Monday was the sort of weather that only comes around a few times a year, so I took off walking. I was both delighted and disheartened.
I left my car near the east end of Pierre, not far from the bridge over the river, and just figured I’d hoof it to the other end of Pierre. In fact, at 17th I cut over to Colorado and then went all the way up the big hill to its east end. Tough finish, but it was nice enough that I did a reverse course all the way down Colorado the next morning, from the top of the hill to downtown.
Those routes are entirely residential, with the exception of Yi’s Oriental Market on Colorado. They represent the guts of the town, going back to its early years.
Some really beautiful old houses dot the routes I took. Some of the gardens are spectacular, too, helped by the cool, damp weather this spring. Just to pick one at random: 617 Colorado, right across from the municipal court. I don’t know them, but I’d tip my cap to Lucia and Richard Jones, the listed owners of the property, for making it so attractive. The previous owners, Bonnie Lynn-Sherow and Jim Sherow, also deserve credit for their work restoring it. The house dates to 1889. I have no idea what they’ve had to do to fix up the place, but other owners along the route might want to take some advice. Because there are also a lot of houses in need of attention.
I don’t want to shame anybody, and I also understand that some of the owners may be out of money, or they might be physically incapable of keeping up, or both. A lot of the houses, I would imagine, are owned by absentee landlords. Some of them are vacant and are on the market. Some of those places need heavy-duty repair. Some porches are falling down; there’s probably rot and cracks and who-knows-what. I’m not a home inspector, and I don’t want to pretend to know anything about all that.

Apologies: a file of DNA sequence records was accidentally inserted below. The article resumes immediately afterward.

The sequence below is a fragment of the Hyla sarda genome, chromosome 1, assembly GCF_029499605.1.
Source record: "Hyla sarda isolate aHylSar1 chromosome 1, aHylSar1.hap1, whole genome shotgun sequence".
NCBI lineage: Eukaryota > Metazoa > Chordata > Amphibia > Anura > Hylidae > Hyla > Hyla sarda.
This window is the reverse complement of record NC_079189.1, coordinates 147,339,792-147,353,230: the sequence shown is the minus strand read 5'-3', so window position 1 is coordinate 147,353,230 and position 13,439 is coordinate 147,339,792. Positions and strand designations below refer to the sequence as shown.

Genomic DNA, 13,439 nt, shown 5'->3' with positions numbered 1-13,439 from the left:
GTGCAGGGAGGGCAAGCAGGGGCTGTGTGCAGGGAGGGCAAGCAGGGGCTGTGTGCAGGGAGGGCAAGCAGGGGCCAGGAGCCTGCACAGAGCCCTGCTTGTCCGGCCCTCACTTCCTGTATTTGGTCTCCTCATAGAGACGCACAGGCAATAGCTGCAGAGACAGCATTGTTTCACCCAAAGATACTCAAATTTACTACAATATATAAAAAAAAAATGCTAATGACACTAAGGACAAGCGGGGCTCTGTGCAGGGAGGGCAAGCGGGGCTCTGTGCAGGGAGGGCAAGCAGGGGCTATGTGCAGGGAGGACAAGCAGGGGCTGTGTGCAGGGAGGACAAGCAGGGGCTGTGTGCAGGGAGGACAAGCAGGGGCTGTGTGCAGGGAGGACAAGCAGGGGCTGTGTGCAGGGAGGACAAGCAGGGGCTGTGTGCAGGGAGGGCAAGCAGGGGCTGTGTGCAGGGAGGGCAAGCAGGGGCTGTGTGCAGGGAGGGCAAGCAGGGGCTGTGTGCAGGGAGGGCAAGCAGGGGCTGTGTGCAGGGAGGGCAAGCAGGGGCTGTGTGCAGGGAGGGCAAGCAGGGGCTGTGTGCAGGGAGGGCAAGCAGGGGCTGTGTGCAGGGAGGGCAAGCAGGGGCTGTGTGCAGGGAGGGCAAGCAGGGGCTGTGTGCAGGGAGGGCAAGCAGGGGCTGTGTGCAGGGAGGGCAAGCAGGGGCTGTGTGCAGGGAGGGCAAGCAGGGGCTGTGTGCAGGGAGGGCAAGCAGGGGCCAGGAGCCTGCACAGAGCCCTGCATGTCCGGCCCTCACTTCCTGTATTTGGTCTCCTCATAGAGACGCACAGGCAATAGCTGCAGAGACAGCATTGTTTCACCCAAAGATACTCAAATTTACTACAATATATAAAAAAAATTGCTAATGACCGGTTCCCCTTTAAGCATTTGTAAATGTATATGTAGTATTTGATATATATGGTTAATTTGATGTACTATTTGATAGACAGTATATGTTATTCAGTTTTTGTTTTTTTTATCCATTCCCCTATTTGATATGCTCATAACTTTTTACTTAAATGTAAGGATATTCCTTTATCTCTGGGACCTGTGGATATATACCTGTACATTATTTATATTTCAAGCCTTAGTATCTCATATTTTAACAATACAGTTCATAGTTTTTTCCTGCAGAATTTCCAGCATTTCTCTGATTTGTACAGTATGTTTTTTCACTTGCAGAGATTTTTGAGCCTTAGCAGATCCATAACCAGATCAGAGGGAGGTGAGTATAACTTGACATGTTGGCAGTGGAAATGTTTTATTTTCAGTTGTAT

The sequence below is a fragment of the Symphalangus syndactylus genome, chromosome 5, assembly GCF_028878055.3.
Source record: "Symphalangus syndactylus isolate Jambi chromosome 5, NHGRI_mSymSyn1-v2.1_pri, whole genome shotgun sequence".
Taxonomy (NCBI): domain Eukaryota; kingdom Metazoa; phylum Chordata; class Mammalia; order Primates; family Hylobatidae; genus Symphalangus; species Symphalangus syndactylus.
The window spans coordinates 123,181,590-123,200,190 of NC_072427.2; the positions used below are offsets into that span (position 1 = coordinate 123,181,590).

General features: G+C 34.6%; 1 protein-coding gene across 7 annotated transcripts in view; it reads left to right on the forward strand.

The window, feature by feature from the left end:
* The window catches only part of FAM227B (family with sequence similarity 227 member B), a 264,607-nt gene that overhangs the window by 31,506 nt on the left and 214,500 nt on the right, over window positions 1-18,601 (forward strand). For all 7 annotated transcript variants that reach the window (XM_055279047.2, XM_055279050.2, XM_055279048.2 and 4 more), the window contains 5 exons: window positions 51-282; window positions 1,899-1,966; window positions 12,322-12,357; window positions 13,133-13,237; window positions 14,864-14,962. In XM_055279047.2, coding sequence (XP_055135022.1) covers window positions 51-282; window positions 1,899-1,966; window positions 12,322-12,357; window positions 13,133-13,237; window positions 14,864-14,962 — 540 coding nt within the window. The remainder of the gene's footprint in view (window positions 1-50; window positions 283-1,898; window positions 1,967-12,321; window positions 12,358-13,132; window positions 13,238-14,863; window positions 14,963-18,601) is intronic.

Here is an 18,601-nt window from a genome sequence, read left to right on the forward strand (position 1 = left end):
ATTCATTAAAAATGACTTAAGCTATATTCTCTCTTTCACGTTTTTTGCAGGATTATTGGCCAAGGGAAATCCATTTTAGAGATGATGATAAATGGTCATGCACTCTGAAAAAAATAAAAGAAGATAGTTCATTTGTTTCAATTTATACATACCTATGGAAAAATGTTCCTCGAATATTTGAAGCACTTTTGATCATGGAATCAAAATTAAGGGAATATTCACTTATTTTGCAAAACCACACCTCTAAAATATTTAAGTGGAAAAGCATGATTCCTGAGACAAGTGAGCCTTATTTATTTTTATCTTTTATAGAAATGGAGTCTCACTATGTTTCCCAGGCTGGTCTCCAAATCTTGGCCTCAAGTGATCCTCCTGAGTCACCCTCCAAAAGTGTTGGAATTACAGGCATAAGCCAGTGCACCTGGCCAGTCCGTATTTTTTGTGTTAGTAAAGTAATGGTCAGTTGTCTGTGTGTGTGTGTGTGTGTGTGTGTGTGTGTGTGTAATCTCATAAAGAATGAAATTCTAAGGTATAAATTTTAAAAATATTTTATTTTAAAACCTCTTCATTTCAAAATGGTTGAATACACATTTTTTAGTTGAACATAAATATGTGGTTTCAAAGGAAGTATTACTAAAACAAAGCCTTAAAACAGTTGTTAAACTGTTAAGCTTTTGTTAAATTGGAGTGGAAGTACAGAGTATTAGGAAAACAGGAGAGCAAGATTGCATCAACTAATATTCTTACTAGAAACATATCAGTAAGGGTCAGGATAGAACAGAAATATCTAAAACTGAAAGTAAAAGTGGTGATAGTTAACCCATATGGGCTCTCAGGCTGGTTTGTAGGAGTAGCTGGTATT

But here’s the point I’d like to make: A lot can be done without much money or even that much effort. A couple of hours with a lawnmower, a string trimmer, and some clippers would go a long way. Five gallons of paint would make a breathtaking difference to many homes. Now would be a great time to put in that work. It’s perfect outside, and ... well, if you can’t do it, there are plenty of kids around town looking for something to do for a little money.
It won’t change the world, and for the most part, it’s nobody else’s business what your yard looks like, or what your house looks like from the street. But it would help our community look better, and feel just a little better about itself, and that’s worth something.
Then, when you’re done, take a walk. It’s a beautiful time to do it.
— Seaton is publisher and editor in chief.